It is a topic that won’t go away. The Indians are currently in first place in the standings and last in attendance. What gives? Can Cleveland support three teams anymore? All these topics and then some have been top of mind ever since the NFL draft stopped flooding local talk radio phone banks and web servers alike. I haven’t really weighed in on it yet because frankly I find it wholly depressing all the way around. I am a bit embarrassed by it as a fan. I am indignant as well because I don’t think fans should be judged harshly on justifiable actions. Somewhere between these two competing emotions I find the whole topic of conversation completely exhausting, but I have the answer. The Dolans don’t need to spend more money. They need to at least look like they’re fighting the system that leaves them without the ability to spend just as much.
This time of year teams like Baltimore and Cleveland can occasionally thrive. Sometimes a team will maintain this level of quality all the way until the playoffs, but more often than not the quality provided by deeper pocketed ownership usually rises to the top over 162 games. That’s where being a baseball fan is so irrational. It is fun to laugh and point at big markets when they struggle, and then flip the switch to complaining about inequities when a high percentage of those big spenders qualify for the playoffs. It is predictable and I long for the year where I not only recognize that, but break the cycle. Yet, here I am.
The Dolans are only half to blame for the lackluster attendance at Indians games. When fans blame the Dolans for trading away C.C. Sabathia, Cliff Lee and even Victor Martinez, it isn’t because they have no concept for market dynamics. I was on board with the C.C. Sabathia deal when the Indians did it. I talked myself into it because I knew the market realities and I was in favor of anything other than seeing another Manny Ramirez caliber player teasing the fans on the way out of town to make top dollar.
Over time I turned on moves like that, though. It wasn’t because Michael Brantley and Matt LaPorta haven’t lived up to expectations. That’s the nature of making trades. Just because a trade doesn’t work out on the back end doesn’t mean it was a bad idea. If you were in favor of it at the start, you shouldn’t turn on it later because the risks didn’t pay off. What happened here is a confluence of things. The Indians traded away two Cy Young award winners and the heart and soul of the team, Victor Martinez, while simultaneously partaking in the only major American sport not to fight a labor battle against the players.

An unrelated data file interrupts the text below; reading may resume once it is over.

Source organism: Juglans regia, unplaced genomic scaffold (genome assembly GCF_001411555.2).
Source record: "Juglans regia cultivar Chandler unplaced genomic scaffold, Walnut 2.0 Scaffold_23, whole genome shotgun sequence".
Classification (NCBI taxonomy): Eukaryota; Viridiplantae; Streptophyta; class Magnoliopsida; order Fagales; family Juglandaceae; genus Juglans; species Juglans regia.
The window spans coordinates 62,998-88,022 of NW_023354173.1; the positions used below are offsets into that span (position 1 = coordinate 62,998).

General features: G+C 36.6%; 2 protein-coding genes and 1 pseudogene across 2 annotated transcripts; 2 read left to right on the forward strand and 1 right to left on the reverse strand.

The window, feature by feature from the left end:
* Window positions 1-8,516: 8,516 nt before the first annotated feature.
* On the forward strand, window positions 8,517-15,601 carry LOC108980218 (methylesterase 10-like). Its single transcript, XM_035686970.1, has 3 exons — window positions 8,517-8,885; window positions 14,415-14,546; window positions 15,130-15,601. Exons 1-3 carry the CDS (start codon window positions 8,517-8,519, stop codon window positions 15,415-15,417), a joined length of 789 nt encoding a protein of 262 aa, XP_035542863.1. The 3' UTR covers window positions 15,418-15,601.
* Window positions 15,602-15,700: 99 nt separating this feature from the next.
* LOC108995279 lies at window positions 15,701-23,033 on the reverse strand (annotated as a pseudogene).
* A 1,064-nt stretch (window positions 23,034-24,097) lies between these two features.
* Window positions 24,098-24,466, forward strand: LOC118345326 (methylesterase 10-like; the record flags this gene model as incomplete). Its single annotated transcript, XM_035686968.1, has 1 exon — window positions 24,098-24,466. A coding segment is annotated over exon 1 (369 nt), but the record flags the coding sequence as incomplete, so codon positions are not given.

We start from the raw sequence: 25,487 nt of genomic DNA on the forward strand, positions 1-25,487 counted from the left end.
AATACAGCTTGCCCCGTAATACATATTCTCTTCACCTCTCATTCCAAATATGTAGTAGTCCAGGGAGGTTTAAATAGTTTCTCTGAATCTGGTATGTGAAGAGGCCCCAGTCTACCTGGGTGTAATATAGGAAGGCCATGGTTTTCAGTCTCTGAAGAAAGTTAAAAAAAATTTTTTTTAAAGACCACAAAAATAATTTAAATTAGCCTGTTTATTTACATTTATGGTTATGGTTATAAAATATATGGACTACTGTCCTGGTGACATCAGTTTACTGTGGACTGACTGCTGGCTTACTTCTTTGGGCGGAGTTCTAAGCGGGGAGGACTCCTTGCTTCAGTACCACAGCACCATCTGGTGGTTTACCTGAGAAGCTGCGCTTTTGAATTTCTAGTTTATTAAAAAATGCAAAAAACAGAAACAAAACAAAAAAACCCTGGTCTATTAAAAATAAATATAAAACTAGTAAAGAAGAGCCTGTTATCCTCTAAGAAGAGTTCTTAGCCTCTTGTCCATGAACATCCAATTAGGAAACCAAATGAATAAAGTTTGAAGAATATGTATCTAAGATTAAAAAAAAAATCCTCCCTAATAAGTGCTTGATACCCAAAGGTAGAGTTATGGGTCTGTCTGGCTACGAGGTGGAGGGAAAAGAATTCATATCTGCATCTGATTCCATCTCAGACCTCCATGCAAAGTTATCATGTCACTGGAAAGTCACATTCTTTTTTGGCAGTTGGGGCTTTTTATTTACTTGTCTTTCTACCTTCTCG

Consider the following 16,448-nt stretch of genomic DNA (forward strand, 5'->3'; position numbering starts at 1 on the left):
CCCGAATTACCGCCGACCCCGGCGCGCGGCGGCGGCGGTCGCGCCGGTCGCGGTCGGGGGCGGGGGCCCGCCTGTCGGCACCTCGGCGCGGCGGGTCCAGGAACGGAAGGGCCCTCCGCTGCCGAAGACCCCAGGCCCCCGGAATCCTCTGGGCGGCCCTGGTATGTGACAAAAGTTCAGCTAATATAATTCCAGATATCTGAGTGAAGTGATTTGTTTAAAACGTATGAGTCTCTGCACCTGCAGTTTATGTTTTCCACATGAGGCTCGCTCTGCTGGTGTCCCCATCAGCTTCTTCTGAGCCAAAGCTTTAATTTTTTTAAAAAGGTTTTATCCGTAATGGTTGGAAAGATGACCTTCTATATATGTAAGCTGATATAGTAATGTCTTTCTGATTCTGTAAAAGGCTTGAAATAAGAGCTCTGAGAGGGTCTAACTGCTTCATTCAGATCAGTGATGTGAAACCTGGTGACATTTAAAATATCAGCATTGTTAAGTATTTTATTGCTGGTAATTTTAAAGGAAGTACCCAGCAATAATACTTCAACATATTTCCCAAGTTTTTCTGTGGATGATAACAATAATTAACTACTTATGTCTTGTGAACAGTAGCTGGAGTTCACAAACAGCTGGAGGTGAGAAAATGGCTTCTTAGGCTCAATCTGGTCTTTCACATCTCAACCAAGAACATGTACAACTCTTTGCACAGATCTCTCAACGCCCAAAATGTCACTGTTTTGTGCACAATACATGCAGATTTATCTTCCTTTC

If Dan Gilbert owned the Cleveland Indians, he could have made all the same moves as the Dolans and had bigger results at the box office and in the stands. I don’t think Cleveland fans are delusional enough to think that just because Dan Gilbert can afford to do it that he should pay a Prince Fielder if he owned the team. The difference is that you could expect Dan Gilbert to fight the good fight to try and fix the sport. Gilbert was the one who wrote an email to the NBA over the Chris Paul trade. I’m projecting here a bit, but even if Dan Gilbert decided that deficit spending was unjustifiable in baseball, you’d have to think he would fight tooth and nail against the system.
This is actually probably why Dan Gilbert would never be allowed to purchase a Major League Baseball team, but that’s another topic of conversation. Notice that Mark Cuban hasn’t been successful in any of his various flirtations with baseball teams either? Mavericks need not apply. (Pun intended.)
That’s what makes the attendance conversation so difficult in Cleveland. It isn’t just that the Dolans traded away all the best players the team had over the last few years. A lot of us have been able to see through the pain and tears of seeing Victor Martinez go that it was better for the team considering the market and the league. Without the attempts to change the game, though, the Dolans miss out on a massive opportunity in the market they have available to them. It isn’t just about wins. It isn’t just about selling the game day experience. The Dolans are doing a decent job in those departments all things considered.
It’s the “all things considered” portion where they aren’t leading the information campaign against the league of which they are a member. People love Dan Gilbert’s Cavaliers even as they distrust David Stern and the large majority of NBA stars. Dan Gilbert bites the hand that feeds him and tells them that the food needs to get better. The Dolans are seemingly good little boys that take what’s given and do the best they can to spruce it up for the fans. It’s O.K. to serve Cleveland Indians baseball and expect people to show up, but don’t try to tell me that the playing field is fair.
The Indians need to stop mentioning the size of the Cleveland market and market dynamics so much and get a little indignant at the league that allows such payroll disparities. At least send out a letter saying that the state of the labor deal stinks and needs to move toward a salary cap. At least this would create an “us against the world” mentality instead of fans so closely associating the Dolans with all the ills of Major League Baseball as a whole. It’s so strange for a team that has been so good at sales and fan experience that they missed the boat on this part of the sales job. It’s like when Howard Stern spends months on end railing against his bosses and company that pays him. Even when he’s wrong his fans think he’s right. It becomes a rallying cry. It might just put more fans in the seats too.